She tells the story simply and with amazing emotional restraint. Mamie Till-Mobley, a round-faced African American woman, sheds no tears as she describes her insistence back then that the sealed coffin be opened so that she could inspect the body of her only child.
She checked over the corpse, starting at the feet and working her way up. The midsection, she said, was intact. But the head, that was a different matter.
Much of the face had been battered and pulverized. And why was it necessary, she asked, after all of that brutality, for her son's kidnappers to put a bullet through his head?
Mrs. Till-Mobley, then Mamie Till, was examining the body of Emmett Till, a lynching victim whose body had been retrieved in the summer of 1955 from the Tallahatchie River in Mississippi. What Mrs. Till did next would ultimately shine a harsh and international spotlight on the racial practices and policies of the American South and help fuel the civil rights movement of the 1950s and '60s.
Mamie Till, at the time a widow of a military service man, had seen Emmett off that summer as he boarded a train that would take him from the family home in Chicago to the Delta country of Mississippi for a visit with relatives and friends.
Mrs. Till had given her son a distinctive ring that had belonged to his father. And as Emmett prepared for his trip south, she also gave him a warning, she recalls in "The Murder of Emmett Till," a PBS "American Experience" documentary airing Monday at 9 p.m. He would have to be careful in Mississippi, she told him. It wasn't a place that would tolerate a high-spirited 14-year-old the way Chicago had. And, she told him, if a white woman should come down the street, he should get off the sidewalk and be careful to avert his eyes.
On a hot August day, Emmett and seven friends went into a store in Money, Miss., for refreshments. One of those companions recalls in the film that there was a commotion in the store, that Till had whistled at Carolyn Bryant, the wife of the store's owner, and that she had left, perhaps to retrieve a gun. Till and his friends hurried away and hoped that the incident would blow over.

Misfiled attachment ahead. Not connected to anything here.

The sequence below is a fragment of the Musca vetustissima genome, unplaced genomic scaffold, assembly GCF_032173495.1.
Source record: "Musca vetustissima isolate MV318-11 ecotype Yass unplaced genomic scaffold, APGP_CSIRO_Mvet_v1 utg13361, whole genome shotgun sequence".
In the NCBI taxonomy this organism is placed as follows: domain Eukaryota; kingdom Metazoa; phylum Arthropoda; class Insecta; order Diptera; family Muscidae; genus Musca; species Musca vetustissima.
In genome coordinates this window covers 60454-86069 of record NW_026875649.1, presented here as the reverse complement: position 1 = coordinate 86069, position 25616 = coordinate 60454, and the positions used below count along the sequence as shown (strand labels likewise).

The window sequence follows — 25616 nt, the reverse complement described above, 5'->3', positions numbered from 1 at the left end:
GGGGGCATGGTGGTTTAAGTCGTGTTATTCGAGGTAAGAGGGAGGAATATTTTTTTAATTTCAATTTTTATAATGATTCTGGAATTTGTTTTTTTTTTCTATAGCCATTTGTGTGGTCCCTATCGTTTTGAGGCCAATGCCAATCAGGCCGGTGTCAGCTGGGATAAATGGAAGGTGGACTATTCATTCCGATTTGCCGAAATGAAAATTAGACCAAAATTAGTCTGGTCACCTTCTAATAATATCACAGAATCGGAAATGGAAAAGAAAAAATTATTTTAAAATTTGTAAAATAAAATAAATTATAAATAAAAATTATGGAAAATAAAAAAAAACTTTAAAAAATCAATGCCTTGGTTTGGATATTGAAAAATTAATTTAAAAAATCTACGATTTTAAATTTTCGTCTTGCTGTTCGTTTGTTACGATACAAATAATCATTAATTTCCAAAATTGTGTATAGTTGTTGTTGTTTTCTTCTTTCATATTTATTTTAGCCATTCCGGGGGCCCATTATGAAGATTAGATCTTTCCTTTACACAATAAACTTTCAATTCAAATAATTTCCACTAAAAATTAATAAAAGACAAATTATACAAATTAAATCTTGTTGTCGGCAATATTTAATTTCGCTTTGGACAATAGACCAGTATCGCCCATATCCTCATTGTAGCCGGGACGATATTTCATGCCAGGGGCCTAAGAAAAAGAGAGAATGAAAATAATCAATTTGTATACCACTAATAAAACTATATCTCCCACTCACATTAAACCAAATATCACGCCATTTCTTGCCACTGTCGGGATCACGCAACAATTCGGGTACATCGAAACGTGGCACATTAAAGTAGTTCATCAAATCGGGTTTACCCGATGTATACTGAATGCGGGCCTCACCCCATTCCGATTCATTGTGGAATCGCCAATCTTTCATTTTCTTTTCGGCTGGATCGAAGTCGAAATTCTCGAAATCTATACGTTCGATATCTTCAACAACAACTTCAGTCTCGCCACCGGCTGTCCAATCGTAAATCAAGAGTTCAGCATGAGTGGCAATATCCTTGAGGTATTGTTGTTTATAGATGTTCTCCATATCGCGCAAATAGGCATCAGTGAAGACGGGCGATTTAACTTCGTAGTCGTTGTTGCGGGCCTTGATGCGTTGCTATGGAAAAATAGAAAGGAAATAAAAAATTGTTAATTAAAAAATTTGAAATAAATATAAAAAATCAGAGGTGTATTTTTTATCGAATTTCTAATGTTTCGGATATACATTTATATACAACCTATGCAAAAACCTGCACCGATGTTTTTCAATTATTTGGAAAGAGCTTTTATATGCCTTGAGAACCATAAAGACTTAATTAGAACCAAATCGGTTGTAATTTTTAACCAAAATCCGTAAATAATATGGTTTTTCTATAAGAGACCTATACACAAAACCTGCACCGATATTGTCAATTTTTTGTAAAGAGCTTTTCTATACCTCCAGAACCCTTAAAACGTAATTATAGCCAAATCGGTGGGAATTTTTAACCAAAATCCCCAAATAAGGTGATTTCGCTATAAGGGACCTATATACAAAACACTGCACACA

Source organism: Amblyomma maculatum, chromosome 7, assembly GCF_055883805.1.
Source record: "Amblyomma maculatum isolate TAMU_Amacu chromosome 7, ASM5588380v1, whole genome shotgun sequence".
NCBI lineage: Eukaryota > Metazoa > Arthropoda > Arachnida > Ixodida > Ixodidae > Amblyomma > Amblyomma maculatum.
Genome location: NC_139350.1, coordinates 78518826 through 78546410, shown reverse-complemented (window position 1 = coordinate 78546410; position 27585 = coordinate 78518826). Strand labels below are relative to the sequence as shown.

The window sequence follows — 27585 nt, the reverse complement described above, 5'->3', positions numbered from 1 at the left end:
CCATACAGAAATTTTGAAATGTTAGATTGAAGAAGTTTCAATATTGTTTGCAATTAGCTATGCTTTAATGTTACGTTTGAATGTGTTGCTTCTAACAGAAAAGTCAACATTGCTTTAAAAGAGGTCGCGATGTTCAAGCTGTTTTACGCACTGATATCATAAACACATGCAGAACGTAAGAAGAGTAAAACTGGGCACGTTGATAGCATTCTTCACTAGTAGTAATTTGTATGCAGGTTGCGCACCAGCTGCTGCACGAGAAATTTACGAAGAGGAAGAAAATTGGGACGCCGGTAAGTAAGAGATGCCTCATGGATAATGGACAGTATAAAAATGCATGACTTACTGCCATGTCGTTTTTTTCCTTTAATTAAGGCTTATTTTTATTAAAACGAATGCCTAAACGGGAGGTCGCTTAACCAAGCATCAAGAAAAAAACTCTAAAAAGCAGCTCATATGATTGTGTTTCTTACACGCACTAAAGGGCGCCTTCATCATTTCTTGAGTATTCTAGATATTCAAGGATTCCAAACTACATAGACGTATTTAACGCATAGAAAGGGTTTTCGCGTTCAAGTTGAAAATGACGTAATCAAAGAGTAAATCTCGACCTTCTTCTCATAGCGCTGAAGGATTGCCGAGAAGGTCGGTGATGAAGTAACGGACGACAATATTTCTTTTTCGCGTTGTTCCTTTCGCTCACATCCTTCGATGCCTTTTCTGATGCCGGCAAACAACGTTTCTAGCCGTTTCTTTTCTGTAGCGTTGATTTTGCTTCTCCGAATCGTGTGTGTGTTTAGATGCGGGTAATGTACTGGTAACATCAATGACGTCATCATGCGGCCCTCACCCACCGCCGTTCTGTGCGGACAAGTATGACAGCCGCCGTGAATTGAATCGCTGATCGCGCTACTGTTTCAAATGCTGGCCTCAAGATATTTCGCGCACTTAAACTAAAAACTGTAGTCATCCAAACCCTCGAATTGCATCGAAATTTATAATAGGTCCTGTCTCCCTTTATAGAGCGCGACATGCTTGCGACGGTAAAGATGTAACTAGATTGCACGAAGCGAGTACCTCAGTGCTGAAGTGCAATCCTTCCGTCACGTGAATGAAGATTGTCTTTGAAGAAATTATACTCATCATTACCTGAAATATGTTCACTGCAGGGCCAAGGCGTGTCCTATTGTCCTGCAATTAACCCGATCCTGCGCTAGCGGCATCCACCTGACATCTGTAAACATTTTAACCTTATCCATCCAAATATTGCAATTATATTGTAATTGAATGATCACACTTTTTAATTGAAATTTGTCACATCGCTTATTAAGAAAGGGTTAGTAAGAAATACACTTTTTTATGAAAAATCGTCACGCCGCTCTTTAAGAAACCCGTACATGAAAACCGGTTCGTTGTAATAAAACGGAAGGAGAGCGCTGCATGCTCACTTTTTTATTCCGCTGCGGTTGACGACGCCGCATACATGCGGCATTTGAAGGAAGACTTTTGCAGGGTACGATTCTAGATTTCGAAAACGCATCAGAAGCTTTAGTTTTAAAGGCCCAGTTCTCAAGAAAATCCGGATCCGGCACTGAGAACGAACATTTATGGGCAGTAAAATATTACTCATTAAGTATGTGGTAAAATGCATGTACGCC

But a few days later, early on the morning of Aug. 28, a number of men brandishing guns and flashlights came to the house where Till was staying and took him from the home. Three days later Till's body was found in the Tallahatchie. It was weighted down with a 75-pound cotton-gin fan. The contraption had been tied around his neck with barbed wire. His face was hardly recognizable. But the ring he wore was unmistakable.
When Till's body was returned to Chicago, his mother not only decided that she must see the corpse for herself, she decided that everybody else should see it too.
"I don't think she had any idea then what the total reaction would be," said Stanley Nelson, the producer and director of the film. "She, as she said, wanted the world to know what had happened to her son. And she wanted people to see and feel the horror she felt. But one of the things that's remarkable was that she would have to live with it for the rest of her life. Now there would be no closure."
A viewing of the body in a South Side Chicago church drew some 50,000 people. The film shows a long line of mourners filing past the open casket, many of them growing faint or hysterical at the sight. Jet magazine, an African American publication, gave the story a ghastly national exposure when it ran a picture of Till's corpse.
On a recent visit with Mrs. Till-Mobley, Nelson said, a journalist called with questions about her son's slaying. After she hung up the phone, "She looked up and said, 'I didn't realize this would be my life for the rest of my life.' If she had let it go," said Nelson, "it would have been buried and that may have been the end of it." Instead, he said it turned into "an open wound that you're reminded of every day for the rest of your life."
The killing of Emmett Till also is an open wound, or at least a touchstone, for a generation of African American men who learned of the case as they entered their own man-child years. And, perhaps, for the parents who taught them about it. The case stood as a warning to young men of color, who perhaps had enjoyed the relative freedom of the North, that a different code was enforced in the South. And the taboo concerning black men associating with white women needed no further object lesson.
"I'm 51," said Nelson, who is African American. "I was 4 years old at the time of the case. If you had asked me, I would have guessed that the killing took place in the sixties or late fifties and that I knew about it then. It's such a part of my memory, I have no idea how I knew about it. It's simply a part of my memory."
In the 75 tears prior to the killing of Emmett Till, the film notes, about 500 African Americans had been lynched in Mississippi, most of them men accused of inappropriate attention to white women. The Till incident stood out among the others.